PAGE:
African grey parrots are popular for their friendly nature and speech-mimicking abilities. However, their abilities go far beyond copying what they hear. The African grey is one of the most intelligent animals on the planet, and their walnut-sized brains have cognitive abilities closer to humans than other birds. This was proven to the world by Dr. Irene Pepperberg and her parrot Alex, and the former chronicled their thirty-year bond in the memoir Alex and Me.
Pepperberg had expressed her groundbreaking scientific study in a book called The Alex Studies, but Alex and Me eloquently tells the personal side of their story. The little bird showed incredible intelligence, memorizing over a hundred words and distinguishing objects by color, number, size, and shape. But Alex's most impressive skills were those he acquired on his own. He independently learned how to apologize in order to defuse Pepperberg's bad moods, and called an apple a "banerry" (a combination between "banana" and "cherry") without knowing its name. Pepperberg had more faith in the intelligence of African grey parrots than anyone else in the scientific community, but even she was consistently shocked by Alex's accomplishments.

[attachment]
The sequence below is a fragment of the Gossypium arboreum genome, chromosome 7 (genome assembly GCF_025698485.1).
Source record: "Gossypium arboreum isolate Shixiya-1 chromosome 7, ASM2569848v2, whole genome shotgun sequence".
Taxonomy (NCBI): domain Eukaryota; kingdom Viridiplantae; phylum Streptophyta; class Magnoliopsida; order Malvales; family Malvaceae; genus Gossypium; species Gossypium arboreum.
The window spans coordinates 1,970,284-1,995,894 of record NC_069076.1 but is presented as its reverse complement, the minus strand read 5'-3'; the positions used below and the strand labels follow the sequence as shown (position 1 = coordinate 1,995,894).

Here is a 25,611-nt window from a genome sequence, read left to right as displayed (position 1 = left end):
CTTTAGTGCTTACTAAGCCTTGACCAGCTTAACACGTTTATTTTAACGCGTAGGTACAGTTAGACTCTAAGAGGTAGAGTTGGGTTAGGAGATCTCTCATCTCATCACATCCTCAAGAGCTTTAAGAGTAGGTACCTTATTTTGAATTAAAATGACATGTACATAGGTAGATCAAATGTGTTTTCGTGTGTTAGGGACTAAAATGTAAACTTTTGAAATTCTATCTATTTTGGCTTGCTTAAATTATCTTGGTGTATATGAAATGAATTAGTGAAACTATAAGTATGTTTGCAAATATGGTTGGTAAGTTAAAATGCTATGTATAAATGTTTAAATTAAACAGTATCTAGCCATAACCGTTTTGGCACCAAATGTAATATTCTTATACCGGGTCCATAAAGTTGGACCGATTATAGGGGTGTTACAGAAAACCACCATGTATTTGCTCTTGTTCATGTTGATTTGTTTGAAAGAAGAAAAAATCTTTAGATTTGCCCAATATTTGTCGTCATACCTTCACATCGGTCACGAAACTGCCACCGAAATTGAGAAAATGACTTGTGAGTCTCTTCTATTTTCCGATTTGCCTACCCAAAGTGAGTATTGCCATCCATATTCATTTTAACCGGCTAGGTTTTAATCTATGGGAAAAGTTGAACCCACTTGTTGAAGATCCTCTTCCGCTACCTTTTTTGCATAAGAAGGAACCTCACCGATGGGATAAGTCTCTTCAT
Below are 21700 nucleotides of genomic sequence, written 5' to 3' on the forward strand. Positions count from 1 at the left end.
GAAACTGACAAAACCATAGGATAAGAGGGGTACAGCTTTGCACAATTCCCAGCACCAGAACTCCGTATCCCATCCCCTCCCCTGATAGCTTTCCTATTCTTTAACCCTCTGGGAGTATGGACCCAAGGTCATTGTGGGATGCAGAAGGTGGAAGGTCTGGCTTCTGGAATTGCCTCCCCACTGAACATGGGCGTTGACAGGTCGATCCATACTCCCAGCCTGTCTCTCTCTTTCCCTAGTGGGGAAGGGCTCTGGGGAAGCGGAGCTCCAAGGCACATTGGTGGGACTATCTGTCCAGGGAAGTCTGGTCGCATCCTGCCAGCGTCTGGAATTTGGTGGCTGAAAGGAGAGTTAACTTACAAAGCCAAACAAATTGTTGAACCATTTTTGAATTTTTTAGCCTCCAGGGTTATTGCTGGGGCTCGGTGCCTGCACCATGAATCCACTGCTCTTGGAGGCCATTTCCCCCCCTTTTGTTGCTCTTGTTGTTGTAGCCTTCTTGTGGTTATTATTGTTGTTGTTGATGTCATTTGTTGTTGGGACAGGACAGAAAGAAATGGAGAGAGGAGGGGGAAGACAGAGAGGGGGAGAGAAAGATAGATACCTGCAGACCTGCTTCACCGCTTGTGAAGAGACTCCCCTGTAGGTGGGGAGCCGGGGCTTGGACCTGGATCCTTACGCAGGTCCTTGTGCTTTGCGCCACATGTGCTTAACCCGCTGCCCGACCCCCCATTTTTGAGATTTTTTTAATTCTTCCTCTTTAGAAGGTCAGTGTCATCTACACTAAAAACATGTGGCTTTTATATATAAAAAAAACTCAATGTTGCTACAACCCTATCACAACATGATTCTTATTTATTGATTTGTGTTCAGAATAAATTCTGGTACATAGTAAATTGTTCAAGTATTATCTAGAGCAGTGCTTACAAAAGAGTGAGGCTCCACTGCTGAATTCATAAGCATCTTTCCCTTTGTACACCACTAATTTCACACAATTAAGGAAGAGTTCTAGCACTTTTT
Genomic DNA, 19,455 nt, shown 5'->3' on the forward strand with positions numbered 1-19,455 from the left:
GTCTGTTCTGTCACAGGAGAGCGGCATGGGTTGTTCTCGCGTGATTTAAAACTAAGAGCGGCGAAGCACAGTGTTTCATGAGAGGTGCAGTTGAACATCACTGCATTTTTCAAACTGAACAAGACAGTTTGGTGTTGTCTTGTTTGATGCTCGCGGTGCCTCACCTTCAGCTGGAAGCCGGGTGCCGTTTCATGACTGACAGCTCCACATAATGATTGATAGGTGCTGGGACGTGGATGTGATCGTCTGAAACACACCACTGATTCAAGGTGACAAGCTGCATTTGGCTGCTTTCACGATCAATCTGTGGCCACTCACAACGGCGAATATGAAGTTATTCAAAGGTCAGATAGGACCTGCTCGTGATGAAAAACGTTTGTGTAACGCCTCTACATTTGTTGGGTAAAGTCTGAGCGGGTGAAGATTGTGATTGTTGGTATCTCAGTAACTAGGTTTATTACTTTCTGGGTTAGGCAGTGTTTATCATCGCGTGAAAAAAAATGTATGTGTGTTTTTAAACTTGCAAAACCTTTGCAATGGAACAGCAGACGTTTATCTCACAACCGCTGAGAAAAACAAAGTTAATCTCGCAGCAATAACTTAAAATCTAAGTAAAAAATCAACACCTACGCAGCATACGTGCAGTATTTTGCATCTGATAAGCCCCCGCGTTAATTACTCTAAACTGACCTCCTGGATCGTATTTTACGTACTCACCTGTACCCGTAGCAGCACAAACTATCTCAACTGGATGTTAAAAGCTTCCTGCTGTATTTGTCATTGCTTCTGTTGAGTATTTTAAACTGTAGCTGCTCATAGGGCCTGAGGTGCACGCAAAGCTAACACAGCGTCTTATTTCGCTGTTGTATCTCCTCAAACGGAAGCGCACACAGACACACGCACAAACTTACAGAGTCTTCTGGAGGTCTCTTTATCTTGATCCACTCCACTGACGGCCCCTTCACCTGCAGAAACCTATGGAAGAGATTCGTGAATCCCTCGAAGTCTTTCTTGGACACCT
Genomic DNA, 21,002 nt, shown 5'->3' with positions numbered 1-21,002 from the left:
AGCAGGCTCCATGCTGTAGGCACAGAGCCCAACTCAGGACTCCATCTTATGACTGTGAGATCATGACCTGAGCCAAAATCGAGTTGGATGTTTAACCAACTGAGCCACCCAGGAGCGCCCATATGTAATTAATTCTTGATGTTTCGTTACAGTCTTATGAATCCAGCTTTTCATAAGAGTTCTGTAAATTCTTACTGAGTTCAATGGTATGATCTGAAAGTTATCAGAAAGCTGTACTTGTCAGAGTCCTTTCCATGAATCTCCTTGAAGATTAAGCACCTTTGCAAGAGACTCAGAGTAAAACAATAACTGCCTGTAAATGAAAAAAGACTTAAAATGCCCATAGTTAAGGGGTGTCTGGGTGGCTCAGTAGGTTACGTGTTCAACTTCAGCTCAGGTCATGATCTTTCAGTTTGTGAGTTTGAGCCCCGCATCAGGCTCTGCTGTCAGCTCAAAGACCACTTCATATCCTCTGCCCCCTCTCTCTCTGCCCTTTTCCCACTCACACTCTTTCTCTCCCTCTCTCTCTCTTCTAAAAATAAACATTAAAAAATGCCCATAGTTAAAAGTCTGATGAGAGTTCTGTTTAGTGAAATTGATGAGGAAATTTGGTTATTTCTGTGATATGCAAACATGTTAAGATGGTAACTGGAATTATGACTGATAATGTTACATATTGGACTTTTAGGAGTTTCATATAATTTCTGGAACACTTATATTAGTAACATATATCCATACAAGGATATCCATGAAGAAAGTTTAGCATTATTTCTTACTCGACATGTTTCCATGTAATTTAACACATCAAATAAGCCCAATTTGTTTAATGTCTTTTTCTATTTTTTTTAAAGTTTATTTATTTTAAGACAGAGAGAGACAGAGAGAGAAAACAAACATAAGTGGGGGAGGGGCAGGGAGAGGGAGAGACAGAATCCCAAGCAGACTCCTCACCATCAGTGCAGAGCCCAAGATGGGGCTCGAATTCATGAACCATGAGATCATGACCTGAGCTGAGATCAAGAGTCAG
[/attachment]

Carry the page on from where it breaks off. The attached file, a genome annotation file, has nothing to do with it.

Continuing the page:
But the most important declaration in Alex and Me is of Pepperberg's love for the little bird. During their time together, Pepperberg always maintained some scientific distance from Alex, so her studies wouldn't be affected by her emotions. But she became close to him during their thirty-year partnership, and was devastated following his untimely death. At times, Pepperberg speaks of Alex more like a person than a parrot, and it's easy to see why. He had incredible emotional depth in addition to his brain power, which showed every time he interacted with people. He could be bossy, sulky, and standoffish, but he was more often energetic, kindly, and eager to take in all life had to offer. He even helped the other African grey parrots in the study, serving as a mentor of sorts for their own tests (as long as they didn't forget that he was Pepperberg's favorite). The night before he died, he told Pepperberg "You be good, I love you"-- haunting words, indicating that he knew his time was coming and wanted his owner to know how he felt.
Alex and Me is strongly recommended to any and all readers, as proof that intellectual depth and beauty isn't limited to homo sapiens.
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About the author:
A freelance writer/cartoonist living in LA, with my fiance' and our wonderful cat. You can see my work at www.rubysworldcomic.com and rubynation.smackjeeves.com